And boy did it cost a lot, but my trade off was I learned so much while being there, a once in a lifetime experience I’ll never forget.
When we agreed to do it we thought we could have a lot of fun doing Rick Mercer style interviews while producing Vice style video blogs. That’s wasn’t what we were hired to do. The Government representative flat out did not want this to come across as fun, no no, she had a much different idea. We were to report back to her with all video ideas before we were to shoot them. She’d send the ideas about to her counterparts in Saskatchewan and decision by committee made our lives pretty shitty for a while. Talk about micromanagement! I loathed it.
On top of terrible working situation I was staying in an apartment with a friend that was a bus, then train ride away to and from the Sask Pavilion. We didn’t have a fridge, 45 minute commute on a good day, a hour and a bit on a bad day. It was hell on earth. I know why people in big cities are miserable a lot of the time, it’s draining to commute so much. Every day the same, every day no more fun just shitty videos. I had to eat out every day on the same budget I was used to in Regina. I ended up using my credit card way to much. But I had no choice, it was a once in a lifetime experience, you don’t give up during those experiences. You bite your tung, you lie to yourself, you say everything will be alright.
I got home sick. So home sick my friend Derek asked if I wanted him to fly my girlfriend out there. It was a nice gesture, I declined.
My saving grace was Riley. He talked me off the ledge several times there, one day I had my head set on leaving early, but he convinced me to stay. We Sushi’d lots, went to a couple Olympic events, and one morning we almost lost him to a riot downtown Vancouver. He edited the videos we shot every day, he was a machine, I really don’t know how he did it. He had to work way more than I did, but that’s why I’ve always looked up to him. That’s why I still look up to him, he did everything I had to do without complaining. Incredible.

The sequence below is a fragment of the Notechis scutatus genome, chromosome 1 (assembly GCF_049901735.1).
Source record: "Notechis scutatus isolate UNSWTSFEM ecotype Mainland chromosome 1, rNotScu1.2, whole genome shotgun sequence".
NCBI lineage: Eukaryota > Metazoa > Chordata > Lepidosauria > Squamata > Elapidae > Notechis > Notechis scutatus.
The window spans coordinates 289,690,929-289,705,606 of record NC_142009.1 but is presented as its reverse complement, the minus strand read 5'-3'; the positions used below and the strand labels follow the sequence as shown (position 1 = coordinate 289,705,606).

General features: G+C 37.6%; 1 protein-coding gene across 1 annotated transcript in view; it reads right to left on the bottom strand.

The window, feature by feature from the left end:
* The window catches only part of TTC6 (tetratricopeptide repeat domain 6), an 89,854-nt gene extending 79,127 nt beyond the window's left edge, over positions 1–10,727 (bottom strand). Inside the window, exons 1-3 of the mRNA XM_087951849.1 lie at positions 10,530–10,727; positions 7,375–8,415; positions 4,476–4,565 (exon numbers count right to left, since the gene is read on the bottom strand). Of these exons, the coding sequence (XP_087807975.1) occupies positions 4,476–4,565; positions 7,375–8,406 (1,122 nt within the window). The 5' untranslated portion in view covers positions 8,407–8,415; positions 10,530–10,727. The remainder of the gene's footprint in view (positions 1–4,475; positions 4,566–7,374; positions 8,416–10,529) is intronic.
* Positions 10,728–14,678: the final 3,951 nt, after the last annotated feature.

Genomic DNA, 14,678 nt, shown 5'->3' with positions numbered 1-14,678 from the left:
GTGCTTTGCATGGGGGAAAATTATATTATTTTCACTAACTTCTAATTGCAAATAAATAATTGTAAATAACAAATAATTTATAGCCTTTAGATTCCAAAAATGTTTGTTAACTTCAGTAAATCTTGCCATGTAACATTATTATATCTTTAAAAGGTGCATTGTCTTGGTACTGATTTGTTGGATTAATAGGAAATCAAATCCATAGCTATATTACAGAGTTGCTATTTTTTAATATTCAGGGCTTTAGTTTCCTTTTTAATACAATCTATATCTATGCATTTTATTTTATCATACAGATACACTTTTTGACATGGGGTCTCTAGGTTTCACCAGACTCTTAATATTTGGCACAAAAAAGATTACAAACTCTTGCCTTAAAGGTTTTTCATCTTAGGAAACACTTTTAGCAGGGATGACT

Towards the end of the Olympics we started just shooting our own thing. We thought “what the hell! They can’t fire us now, right?!”. Ironically those are the videos you won’t find on Tourism’s Youtube channel. HA! My favourite video to shoot was when Riley convinced me to wear green tights, a green cape and a watermelon on my head, we were going Rider fan hunting!! By far the funnest day. We had people from all walks of life yelling at us, heckling us with most of it in good fun.
Now I look back on it and it wasn’t as bad as I thought. A once in a lifetime experience that’s for sure. Most days we had a blast! We went to a curling semi final, women’s hockey game, and got busted one night for bringing a Mickey of rum into the pavilion. (beers were like $100, you can’t blame me, blame Vancouver!). Read more
The World’s biggest lie according to Tony Robbins, “achievement is greater than fulfilment.”